Ireland's Electrical Magazine Issue79







GOREY ELECTRICAL WHOLESALE Ballyloughan Business Park, Arklow Road, Gorey, Co. Wexford T: 053 948 1636

ABBEY ELECTRICAL SUPPLIES DONEGAL Unit 6, Drumlonagher, Donegal Town, Co Donegal T: 00353 (0)74 972 2532

E: W: MCK ELECTRICAL LTD Unit PD1, Togher Industrial Estate, Pouladuff, Cork T: 021 497 5201 E: W: MGF ELECTRICAL SUPPLIES LTD Henry St. Roscommon Town T: 090 662 5644

E: W:

ARKLOW ELECTRICAL WHOLESALE Castle Park, Arklow, Co Wicklow T: 0402 32870 E: BELLEW ELECTRICAL DROGHEDA Unit 12, Donore Business Park, Donore Road, Drogheda, Co Louth T: 00353 (0)41 984 6160 E: drogheda@bellew W: BELLEW ELECTRICAL DUNDALK Centenary Business Park, Coes Road, Dundalk, Co Louth T: 00353 (0)42 933 7450 E: W: BELLEW ELECTRICAL CASTLEBLAYNEY Ballybay Road, Castleblayney, Co Monaghan T: 00353 (0)42 975 4575 E: W: BELLEW ELECTRICAL CROSSMAGLEN Unit 2, Cloughvalley Stores, Newry Road, Crossmaglen, Co Armagh, BT35 9BN T: 0044 (0)28 3086 0830 E: W: CLONMEL ELECTRICAL LTD Unit 11J, Ard Gaoithe Business Park, Cashel Road, Clonmel, Co Tipperary T: 052 612 8072 BERNEY CROSSAN & SONS LTD, T/A CROSSAN ELECTRICAL WHOLESALE 52 Main St, Longford T: 043 334 6109 E: DERRY TAHENY ELECTRIC LIMITED Lynns Dock, Sligo T: 071 917 1434 W: E: W: ELECTRICAL SUPPLIES LTD Unit 3, Jamestown Industrial Centre, Inchicore, Dublin 8 T: 01 473 1381 E: - W: ENNIS ELECTRICAL SUPPLIES LTD Quin Road Business Park, Quin Rd, Ennis, Co Clare T: 065 682 9684 E: W:

E: W:

N2 ELECTRICAL & SECURITY SUPPLIES LTD Rath Cross, Ashbourne, Co. Meath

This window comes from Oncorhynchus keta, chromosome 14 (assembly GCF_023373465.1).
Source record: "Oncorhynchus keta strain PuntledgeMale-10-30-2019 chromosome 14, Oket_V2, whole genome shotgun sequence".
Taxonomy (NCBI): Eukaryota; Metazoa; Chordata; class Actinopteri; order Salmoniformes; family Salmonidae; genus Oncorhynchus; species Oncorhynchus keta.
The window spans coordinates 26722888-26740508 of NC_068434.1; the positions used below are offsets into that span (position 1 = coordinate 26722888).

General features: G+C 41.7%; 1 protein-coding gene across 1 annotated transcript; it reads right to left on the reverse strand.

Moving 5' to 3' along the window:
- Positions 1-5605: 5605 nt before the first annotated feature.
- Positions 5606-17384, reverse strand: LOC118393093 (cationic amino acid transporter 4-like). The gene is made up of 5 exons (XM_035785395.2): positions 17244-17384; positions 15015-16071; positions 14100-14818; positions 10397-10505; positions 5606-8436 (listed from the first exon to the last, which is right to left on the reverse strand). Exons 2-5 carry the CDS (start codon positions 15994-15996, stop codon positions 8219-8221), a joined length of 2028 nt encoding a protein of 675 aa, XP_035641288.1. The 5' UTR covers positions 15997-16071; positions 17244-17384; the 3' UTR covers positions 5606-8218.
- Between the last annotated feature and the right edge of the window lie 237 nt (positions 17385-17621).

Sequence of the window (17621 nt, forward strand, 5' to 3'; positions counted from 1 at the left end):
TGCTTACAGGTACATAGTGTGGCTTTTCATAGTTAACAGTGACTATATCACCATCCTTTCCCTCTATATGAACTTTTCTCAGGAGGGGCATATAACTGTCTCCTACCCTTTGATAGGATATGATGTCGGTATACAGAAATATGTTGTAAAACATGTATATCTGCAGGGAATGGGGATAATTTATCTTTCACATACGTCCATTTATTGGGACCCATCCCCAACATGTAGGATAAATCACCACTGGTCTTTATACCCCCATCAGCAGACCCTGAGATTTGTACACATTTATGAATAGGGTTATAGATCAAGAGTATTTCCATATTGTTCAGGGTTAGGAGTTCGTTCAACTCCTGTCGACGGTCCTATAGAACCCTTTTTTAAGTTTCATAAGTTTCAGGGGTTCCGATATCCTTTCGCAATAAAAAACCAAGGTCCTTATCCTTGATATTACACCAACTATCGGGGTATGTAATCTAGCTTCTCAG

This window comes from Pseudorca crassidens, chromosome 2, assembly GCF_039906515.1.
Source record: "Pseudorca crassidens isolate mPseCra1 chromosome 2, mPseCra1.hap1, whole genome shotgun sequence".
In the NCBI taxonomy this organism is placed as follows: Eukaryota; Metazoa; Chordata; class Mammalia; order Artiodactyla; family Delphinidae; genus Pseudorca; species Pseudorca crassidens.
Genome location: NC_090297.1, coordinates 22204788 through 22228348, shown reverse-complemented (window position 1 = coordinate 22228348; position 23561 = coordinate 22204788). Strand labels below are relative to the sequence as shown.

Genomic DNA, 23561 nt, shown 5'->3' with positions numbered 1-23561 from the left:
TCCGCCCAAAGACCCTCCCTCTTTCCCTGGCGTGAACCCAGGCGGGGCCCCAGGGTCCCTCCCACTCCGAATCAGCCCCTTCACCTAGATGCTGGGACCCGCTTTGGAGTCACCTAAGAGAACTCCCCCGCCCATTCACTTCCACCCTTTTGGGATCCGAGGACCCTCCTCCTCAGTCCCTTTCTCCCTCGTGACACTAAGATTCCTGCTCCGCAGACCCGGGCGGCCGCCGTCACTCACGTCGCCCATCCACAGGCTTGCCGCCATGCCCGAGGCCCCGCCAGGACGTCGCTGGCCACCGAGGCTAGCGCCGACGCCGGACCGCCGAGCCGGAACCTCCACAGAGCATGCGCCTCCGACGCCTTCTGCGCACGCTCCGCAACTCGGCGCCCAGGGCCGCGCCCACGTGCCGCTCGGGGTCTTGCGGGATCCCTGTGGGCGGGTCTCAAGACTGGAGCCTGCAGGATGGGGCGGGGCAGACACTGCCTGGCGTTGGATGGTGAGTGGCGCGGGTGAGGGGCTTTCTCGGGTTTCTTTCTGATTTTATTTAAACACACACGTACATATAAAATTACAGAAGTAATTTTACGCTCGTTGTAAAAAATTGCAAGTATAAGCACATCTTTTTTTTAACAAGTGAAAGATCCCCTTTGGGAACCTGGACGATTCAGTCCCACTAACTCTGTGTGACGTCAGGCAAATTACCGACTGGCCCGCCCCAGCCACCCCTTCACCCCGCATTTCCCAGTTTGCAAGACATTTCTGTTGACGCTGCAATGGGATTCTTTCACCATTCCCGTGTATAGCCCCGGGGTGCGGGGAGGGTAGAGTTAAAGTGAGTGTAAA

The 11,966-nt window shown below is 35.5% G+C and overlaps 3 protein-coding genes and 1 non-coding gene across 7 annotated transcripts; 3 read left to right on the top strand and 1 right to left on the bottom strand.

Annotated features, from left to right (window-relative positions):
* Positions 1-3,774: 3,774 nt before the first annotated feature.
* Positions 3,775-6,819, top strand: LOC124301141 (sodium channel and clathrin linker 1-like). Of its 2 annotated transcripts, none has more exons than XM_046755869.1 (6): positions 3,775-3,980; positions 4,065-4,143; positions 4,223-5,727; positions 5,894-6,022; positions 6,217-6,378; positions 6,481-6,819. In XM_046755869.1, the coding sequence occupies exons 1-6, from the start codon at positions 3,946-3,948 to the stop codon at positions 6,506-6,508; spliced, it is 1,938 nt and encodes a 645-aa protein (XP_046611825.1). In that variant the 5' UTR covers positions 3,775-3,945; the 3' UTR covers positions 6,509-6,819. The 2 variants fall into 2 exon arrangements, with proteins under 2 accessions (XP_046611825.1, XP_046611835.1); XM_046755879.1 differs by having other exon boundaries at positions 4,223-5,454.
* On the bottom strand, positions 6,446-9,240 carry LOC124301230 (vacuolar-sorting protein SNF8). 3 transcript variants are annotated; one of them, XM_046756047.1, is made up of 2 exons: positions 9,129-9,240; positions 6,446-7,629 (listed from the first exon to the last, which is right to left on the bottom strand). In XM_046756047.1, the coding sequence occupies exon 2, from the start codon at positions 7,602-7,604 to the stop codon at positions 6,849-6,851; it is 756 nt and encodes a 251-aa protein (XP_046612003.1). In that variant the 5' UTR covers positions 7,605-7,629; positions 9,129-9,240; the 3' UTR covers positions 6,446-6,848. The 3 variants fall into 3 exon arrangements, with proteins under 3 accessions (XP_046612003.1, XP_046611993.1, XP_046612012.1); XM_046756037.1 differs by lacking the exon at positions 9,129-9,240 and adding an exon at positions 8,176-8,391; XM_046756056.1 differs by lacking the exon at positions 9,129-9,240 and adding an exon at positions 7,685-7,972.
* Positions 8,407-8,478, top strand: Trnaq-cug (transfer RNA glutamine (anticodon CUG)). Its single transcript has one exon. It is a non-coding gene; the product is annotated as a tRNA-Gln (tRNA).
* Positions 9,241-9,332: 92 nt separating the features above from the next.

T: 01 835 3090 E: W:

PETER CURRAN ELECTRIC LTD Unit 18, Glenrock Business Park, Ballybane, Galway T: 091 385 700

TRADE ELECTRIC NENAGH Ormond Street, Summerhill, Nenagh, Co. Tipperary T: 067 31289 E: W: TRADE ELECTRIC NEWCASTLE WEST Block B, Desmond Business Park, Newcastle West, Co Limerick T: 069 77971 E: W: TRADE ELECTRIC SANTRY Swords Road, Santry, Dublin 9 T: 01 842 6055 E: W: TRADE ELECTRIC STILLORGAN 1 Old Dublin Road, Stillorgan, Co Dublin T: 01 563 1830 E: W: TRADE ELECTRIC WATERFORD Unit 4A, Six Cross Roads Business Park, Kilbarry, Waterford T: 051 591 666 E: W: TRADE ELECTRIC WEXFORD Pinewood Business Park, Whitemill Industrial Estate, Wexford T: 053 914 7150 E: W:

E: W:

SOUTH WEST WHOLESALE Matt Talbot Road, Tralee, Co Kerry T: 066 712 3399 E: TEF TULLAMORE LTD Unit 3b, Burlington Business Park, Tullamore, Co Offaly TRADE ELECTRIC KILLARNEY Ballycasheen Road, Killarney, Co Kerry T: 064 662 5340 E: W: WEST CORK ELECTRICAL WHOLESALE CO. LTD Industrial Park, Clogheen, Clonakilty, Co. Cork T: 023 883 4360 T: 057 935 1893 E:

E: W:

TRADE ELECTRIC KILKENNY New Street, Kilkenny T: 056 776 2498 E: W:

TRADE ELECTRIC LIMERICK Lower Gerald Griffin Street, Limerick T: 061 417 754

E: W:


Don’t suffer in silence!

T he Coronavirus pandemic and subsequent lockdown has brought the issue of mental health in the industry sharply into focus. More than ever associations, companies and individuals are factoring mental health provision into their thinking. There is no doubting the positive work carried out over the past few years by organisations like the Electric Industries Charity with their Employee Assistance Programme (EAP) and also, the improved general awareness and understanding of mental health across the industry. This progress has to be applauded, but there is a long way to go. A serious stumbling block remains in the path of real progress. Despite the increased support networks, courses, campaigns and helplines, people, particularly but not exclusively men, continue to suffer in silence. Our inability to effectively destroy the stigma surrounding mental health means it remains the silent killer. Thousands are prevented from asking for help by the mis-guided notion that to do so would be a sign of weakness. It’s why 95% of people in the industry refuse to discuss their mental health problems with a significant other. It’s also what makes John Blake’s story in this edition of Ireland’s Electrical